Synopsis: The little girl appeared in Central Park: red-haired, blue-eyed, smiling, perfectexcept for the blood on her shoulder. It fell from the sky, she said, while she was looking for her uncle, who turned into a tree. Poor child, people thought. And then they found the body in the tree.
For Mallory, newly returned to the Special Crimes Unit after three months’ lost time, there is something about the girl that she understands. Mallory is damaged, they say, but she can tell a kindred spirit. And this one will lead her to a story of extraordinary crimes: murders stretching back fifteen years, blackmail and complicity and a particular cruelty that only someone with Mallory’s history could fully recognize. In the next few weeks, she will deal with them all . . . in her own way.
First Line: The first outcry of the morning was lost in a Manhattan mix of distant sirens, barking dogs and loud music from a car rolling by outside the park.
Random Quotes: “He fumigated rats … In a park.”
“Yes ma’am,” said the ranger, his face deadpan, his voice without affect. “And now they all so wonderfully uninhibited.”
Review: It’s been five long years since the last Mallory novel. I honestly wasn’t sure that there’d be another one – the last one could’ve been a series ender. Yet Mallory is back in The Chalk Girl and that makes me very very happy.
This book involves a lost child, bodies in trees, and lots and lots and lots of rats. The first part of the book is both hysterically funny and horribly macabre all at the same time – if you read none of the rest of it, at least read that part. It’ll give you a healthy respect for rats.There’s no one else like Mallory in crime fiction. Smart, enigmatic, damaged, manipulative, possibly sociopathic, yet brilliant in her role as a cop – perhaps because for Mallory winning is the number one priority so she takes risks and makes connections in her head that others do not. Surrounded by the wonderful support system that her foster father, a cop, left her, Mallory remains in constant trouble with the NYPD, but always manages to turn that trouble to her own advantage (and that’s very fun to watch).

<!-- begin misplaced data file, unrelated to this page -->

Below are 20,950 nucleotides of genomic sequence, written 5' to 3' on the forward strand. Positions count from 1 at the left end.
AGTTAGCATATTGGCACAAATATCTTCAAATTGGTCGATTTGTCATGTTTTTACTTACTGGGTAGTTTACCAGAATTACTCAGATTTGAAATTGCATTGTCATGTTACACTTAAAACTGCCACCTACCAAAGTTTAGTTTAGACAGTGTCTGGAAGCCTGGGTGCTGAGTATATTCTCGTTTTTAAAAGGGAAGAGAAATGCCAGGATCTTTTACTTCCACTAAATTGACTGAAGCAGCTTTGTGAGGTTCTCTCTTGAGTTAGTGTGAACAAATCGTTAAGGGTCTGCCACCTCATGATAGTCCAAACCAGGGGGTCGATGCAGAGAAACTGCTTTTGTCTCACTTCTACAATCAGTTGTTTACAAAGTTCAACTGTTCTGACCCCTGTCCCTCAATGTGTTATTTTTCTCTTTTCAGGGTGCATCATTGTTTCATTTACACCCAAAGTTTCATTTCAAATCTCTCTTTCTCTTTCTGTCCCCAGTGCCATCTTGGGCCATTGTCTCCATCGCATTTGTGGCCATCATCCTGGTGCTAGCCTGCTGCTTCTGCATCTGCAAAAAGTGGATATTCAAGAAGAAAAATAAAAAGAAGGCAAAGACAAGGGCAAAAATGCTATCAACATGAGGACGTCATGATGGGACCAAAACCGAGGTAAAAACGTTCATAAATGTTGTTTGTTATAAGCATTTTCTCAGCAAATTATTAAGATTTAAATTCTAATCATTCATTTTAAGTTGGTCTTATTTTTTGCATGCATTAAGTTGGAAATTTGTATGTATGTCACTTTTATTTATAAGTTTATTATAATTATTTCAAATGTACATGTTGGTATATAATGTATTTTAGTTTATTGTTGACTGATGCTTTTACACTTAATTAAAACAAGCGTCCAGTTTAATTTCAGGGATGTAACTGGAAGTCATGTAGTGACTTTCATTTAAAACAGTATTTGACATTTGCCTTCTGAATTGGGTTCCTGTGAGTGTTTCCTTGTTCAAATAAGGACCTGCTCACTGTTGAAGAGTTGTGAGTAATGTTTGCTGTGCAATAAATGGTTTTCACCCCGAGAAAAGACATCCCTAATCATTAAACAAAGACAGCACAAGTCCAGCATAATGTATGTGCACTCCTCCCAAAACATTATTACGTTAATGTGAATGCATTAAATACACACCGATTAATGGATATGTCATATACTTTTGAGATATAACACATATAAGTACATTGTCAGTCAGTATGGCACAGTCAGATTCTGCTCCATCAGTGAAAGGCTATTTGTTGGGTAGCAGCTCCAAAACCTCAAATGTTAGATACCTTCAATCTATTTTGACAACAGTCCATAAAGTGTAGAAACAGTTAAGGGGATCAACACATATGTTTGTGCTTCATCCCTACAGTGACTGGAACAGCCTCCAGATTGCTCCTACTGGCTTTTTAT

Always smart, always fun, always different, and never boring this is a great entry in the Mallory series. If you haven’t read these books, you are missing out and I wish I was you. I’d love to go back to the first book and read it like a new discovery. Highly recommended.
FTC Disclosure: I bought it for myself because I wanted it.
Publishing Information: Kindle Edition – June 9, 2011
Reading Challenges: Mystery and Suspense Reading Challenge